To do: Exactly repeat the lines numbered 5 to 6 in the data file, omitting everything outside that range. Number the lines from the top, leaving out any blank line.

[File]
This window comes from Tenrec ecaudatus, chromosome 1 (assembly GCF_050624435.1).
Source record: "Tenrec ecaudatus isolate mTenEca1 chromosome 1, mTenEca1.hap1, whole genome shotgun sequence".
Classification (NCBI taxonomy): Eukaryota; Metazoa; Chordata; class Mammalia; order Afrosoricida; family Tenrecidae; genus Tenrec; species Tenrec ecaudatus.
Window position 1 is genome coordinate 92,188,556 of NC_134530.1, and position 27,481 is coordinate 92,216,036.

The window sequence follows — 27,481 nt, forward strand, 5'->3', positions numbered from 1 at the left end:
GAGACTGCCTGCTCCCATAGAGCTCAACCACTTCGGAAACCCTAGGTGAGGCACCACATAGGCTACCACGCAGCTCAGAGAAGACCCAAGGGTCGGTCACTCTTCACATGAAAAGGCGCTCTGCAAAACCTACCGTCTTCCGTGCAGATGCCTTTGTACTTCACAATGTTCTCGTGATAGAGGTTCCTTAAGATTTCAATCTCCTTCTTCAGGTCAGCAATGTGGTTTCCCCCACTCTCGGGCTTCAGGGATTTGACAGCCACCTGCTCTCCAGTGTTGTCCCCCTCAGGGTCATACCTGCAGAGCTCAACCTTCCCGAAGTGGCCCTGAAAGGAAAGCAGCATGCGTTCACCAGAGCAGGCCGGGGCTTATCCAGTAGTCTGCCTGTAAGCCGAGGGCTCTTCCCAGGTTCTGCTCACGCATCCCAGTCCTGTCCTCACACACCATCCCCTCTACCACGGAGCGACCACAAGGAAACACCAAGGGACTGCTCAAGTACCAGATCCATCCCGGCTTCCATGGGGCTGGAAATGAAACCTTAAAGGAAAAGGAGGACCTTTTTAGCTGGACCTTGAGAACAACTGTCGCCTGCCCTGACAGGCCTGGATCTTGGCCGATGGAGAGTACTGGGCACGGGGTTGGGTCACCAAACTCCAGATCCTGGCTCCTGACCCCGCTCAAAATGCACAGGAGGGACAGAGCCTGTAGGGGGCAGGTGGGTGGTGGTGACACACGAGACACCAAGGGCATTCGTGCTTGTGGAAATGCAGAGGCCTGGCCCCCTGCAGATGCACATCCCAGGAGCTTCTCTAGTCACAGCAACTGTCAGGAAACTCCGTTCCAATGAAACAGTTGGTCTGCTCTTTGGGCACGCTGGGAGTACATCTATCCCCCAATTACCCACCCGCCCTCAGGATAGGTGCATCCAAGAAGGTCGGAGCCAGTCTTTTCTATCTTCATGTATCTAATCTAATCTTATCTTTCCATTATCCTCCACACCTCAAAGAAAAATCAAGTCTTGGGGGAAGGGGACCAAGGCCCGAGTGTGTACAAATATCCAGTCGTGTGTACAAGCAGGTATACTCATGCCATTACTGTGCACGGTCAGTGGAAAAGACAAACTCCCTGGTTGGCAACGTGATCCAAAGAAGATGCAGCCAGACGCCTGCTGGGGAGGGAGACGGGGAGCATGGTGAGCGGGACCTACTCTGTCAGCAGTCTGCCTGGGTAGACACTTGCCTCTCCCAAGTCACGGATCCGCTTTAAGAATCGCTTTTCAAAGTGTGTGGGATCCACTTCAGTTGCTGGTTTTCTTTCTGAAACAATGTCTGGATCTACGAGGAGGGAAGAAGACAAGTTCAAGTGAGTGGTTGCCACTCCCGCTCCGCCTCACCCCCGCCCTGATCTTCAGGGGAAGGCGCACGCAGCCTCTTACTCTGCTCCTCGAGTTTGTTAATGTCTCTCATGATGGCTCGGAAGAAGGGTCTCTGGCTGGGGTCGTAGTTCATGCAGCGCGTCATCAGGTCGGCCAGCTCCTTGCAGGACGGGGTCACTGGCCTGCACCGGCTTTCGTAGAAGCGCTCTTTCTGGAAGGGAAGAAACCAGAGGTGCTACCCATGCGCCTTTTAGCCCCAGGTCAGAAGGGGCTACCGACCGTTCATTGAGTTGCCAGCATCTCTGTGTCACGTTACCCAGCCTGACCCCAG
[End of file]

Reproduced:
The window sequence follows — 27,481 nt, forward strand, 5'->3', positions numbered from 1 at the left end:
GAGACTGCCTGCTCCCATAGAGCTCAACCACTTCGGAAACCCTAGGTGAGGCACCACATAGGCTACCACGCAGCTCAGAGAAGACCCAAGGGTCGGTCACTCTTCACATGAAAAGGCGCTCTGCAAAACCTACCGTCTTCCGTGCAGATGCCTTTGTACTTCACAATGTTCTCGTGATAGAGGTTCCTTAAGATTTCAATCTCCTTCTTCAGGTCAGCAATGTGGTTTCCCCCACTCTCGGGCTTCAGGGATTTGACAGCCACCTGCTCTCCAGTGTTGTCCCCCTCAGGGTCATACCTGCAGAGCTCAACCTTCCCGAAGTGGCCCTGAAAGGAAAGCAGCATGCGTTCACCAGAGCAGGCCGGGGCTTATCCAGTAGTCTGCCTGTAAGCCGAGGGCTCTTCCCAGGTTCTGCTCACGCATCCCAGTCCTGTCCTCACACACCATCCCCTCTACCACGGAGCGACCACAAGGAAACACCAAGGGACTGCTCAAGTACCAGATCCATCCCGGCTTCCATGGGGCTGGAAATGAAACCTTAAAGGAAAAGGAGGACCTTTTTAGCTGGACCTTGAGAACAACTGTCGCCTGCCCTGACAGGCCTGGATCTTGGCCGATGGAGAGTACTGGGCACGGGGTTGGGTCACCAAACTCCAGATCCTGGCTCCTGACCCCGCTCAAAATGCACAGGAGGGACAGAGCCTGTAGGGGGCAGGTGGGTGGTGGTGACACACGAGACACCAAGGGCATTCGTGCTTGTGGAAATGCAGAGGCCTGGCCCCCTGCAGATGCACATCCCAGGAGCTTCTCTAGTCACAGCAACTGTCAGGAAACTCCGTTCCAATGAAACAGTTGGTCTGCTCTTTGGGCACGCTGGGAGTACATCTATCCCCCAATTACCCACCCGCCCTCAGGATAGGTGCATCCAAGAAGGTCGGAGCCAGTCTTTTCTATCTTCATGTATCTAATCTAATCTTATCTTTCCATTATCCTCCACACCTCAAAGAAAAATCAAGTCTTGGGGGAAGGGGACCAAGGCCCGAGTGTGTACAAATATCCAGTCGTGTGTACAAGCAGGTATACTCATGCCATTACTGTGCACGGTCAGTGGAAAAGACAAACTCCCTGGTTGGCAACGTGATCCAAAGAAGATGCAGCCAGACGCCTGCTGGGGAGGGAGACGGGGAGCATGGTGAGCGGGACCTACTCTGTCAGCAGTCTGCCTGGGTAGACACTTGCCTCTCCCAAGTCACGGATCCGCTTTAAGAATCGCTTTTCAAAGTGTGTGGGATCCACTTCAGTTGCTGGTTTTCTTTCTGAAACAATGTCTGGATCTACGAGGAGGGAAGAAGACAAGTTCAAGTGAGTGGTTGCCACTCCCGCTCCGCCTCACCCCCGCCCTGATCTTCAGGGGAAGGCGCACGCAGCCTCTTACTCTGCTCCTCGAGTTTGTTAATGTCTCTCATGATGGCTCGGAAGAAGGGTCTCTGGCTGGGGTCGTAGTTCATGCAGCGCGTCATCAGGTCGGCCAGCTCCTTGCAGGACGGGGTCACTGGCCTGCACCGGCTTTCGTAGAAGCGCTCTTTCTGGAAGGGAAGAAACCAGAGGTGCTACCCATGCGCCTTTTAGCCCCAGGTCAGAAGGGGCTACCGACCGTTCATTGAGTTGCCAGCATCTCTGTGTCACGTTACCCAGCCTGACCCCAG